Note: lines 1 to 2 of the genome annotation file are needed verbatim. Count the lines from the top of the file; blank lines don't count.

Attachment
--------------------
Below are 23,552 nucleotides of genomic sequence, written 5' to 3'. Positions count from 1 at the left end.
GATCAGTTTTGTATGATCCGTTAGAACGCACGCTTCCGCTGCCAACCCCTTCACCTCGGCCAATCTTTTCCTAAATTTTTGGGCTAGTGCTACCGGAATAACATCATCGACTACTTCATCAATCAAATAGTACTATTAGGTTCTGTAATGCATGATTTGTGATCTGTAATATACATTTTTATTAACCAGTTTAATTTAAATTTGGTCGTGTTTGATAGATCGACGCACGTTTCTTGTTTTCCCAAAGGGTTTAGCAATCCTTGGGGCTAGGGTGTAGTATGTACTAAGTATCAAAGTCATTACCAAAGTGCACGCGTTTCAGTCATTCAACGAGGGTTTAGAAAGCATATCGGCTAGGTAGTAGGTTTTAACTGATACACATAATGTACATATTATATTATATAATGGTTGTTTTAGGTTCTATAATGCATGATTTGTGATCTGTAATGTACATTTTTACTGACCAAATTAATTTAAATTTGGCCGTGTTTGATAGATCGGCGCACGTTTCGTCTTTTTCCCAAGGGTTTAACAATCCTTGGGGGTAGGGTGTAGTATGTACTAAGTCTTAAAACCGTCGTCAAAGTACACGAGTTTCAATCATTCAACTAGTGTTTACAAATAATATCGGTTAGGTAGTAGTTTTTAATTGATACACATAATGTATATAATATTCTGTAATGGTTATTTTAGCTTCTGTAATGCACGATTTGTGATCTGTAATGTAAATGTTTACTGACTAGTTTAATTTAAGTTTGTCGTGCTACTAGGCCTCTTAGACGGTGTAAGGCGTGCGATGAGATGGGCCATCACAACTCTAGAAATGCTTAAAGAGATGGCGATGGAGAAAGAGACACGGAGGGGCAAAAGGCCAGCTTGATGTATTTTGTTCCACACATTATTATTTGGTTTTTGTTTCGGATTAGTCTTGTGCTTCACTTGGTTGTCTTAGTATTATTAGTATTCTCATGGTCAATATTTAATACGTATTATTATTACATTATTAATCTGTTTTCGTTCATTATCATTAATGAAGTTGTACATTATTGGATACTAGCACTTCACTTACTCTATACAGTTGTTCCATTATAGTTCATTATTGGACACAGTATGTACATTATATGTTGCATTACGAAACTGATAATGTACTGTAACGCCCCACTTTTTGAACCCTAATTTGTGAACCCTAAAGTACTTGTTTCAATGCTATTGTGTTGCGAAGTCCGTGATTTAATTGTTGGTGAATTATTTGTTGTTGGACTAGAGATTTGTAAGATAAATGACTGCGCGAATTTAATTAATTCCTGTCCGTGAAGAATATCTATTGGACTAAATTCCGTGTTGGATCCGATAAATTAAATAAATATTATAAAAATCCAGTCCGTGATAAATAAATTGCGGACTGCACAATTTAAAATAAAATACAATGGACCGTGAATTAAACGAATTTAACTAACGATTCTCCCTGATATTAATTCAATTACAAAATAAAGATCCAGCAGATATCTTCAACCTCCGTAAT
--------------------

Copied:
Below are 23,552 nucleotides of genomic sequence, written 5' to 3'. Positions count from 1 at the left end.
GATCAGTTTTGTATGATCCGTTAGAACGCACGCTTCCGCTGCCAACCCCTTCACCTCGGCCAATCTTTTCCTAAATTTTTGGGCTAGTGCTACCGGAATAACATCATCGACTACTTCATCAATCAAATAGTACTATTAGGTTCTGTAATGCATGATTTGTGATCTGTAATATACATTTTTATTAACCAGTTTAATTTAAATTTGGTCGTGTTTGATAGATCGACGCACGTTTCTTGTTTTCCCAAAGGGTTTAGCAATCCTTGGGGCTAGGGTGTAGTATGTACTAAGTATCAAAGTCATTACCAAAGTGCACGCGTTTCAGTCATTCAACGAGGGTTTAGAAAGCATATCGGCTAGGTAGTAGGTTTTAACTGATACACATAATGTACATATTATATTATATAATGGTTGTTTTAGGTTCTATAATGCATGATTTGTGATCTGTAATGTACATTTTTACTGACCAAATTAATTTAAATTTGGCCGTGTTTGATAGATCGGCGCACGTTTCGTCTTTTTCCCAAGGGTTTAACAATCCTTGGGGGTAGGGTGTAGTATGTACTAAGTCTTAAAACCGTCGTCAAAGTACACGAGTTTCAATCATTCAACTAGTGTTTACAAATAATATCGGTTAGGTAGTAGTTTTTAATTGATACACATAATGTATATAATATTCTGTAATGGTTATTTTAGCTTCTGTAATGCACGATTTGTGATCTGTAATGTAAATGTTTACTGACTAGTTTAATTTAAGTTTGTCGTGCTACTAGGCCTCTTAGACGGTGTAAGGCGTGCGATGAGATGGGCCATCACAACTCTAGAAATGCTTAAAGAGATGGCGATGGAGAAAGAGACACGGAGGGGCAAAAGGCCAGCTTGATGTATTTTGTTCCACACATTATTATTTGGTTTTTGTTTCGGATTAGTCTTGTGCTTCACTTGGTTGTCTTAGTATTATTAGTATTCTCATGGTCAATATTTAATACGTATTATTATTACATTATTAATCTGTTTTCGTTCATTATCATTAATGAAGTTGTACATTATTGGATACTAGCACTTCACTTACTCTATACAGTTGTTCCATTATAGTTCATTATTGGACACAGTATGTACATTATATGTTGCATTACGAAACTGATAATGTACTGTAACGCCCCACTTTTTGAACCCTAATTTGTGAACCCTAAAGTACTTGTTTCAATGCTATTGTGTTGCGAAGTCCGTGATTTAATTGTTGGTGAATTATTTGTTGTTGGACTAGAGATTTGTAAGATAAATGACTGCGCGAATTTAATTAATTCCTGTCCGTGAAGAATATCTATTGGACTAAATTCCGTGTTGGATCCGATAAATTAAATAAATATTATAAAAATCCAGTCCGTGATAAATAAATTGCGGACTGCACAATTTAAAATAAAATACAATGGACCGTGAATTAAACGAATTTAACTAACGATTCTCCCTGATATTAATTCAATTACAAAATAAAGATCCAGCAGATATCTTCAACCTCCGTAAT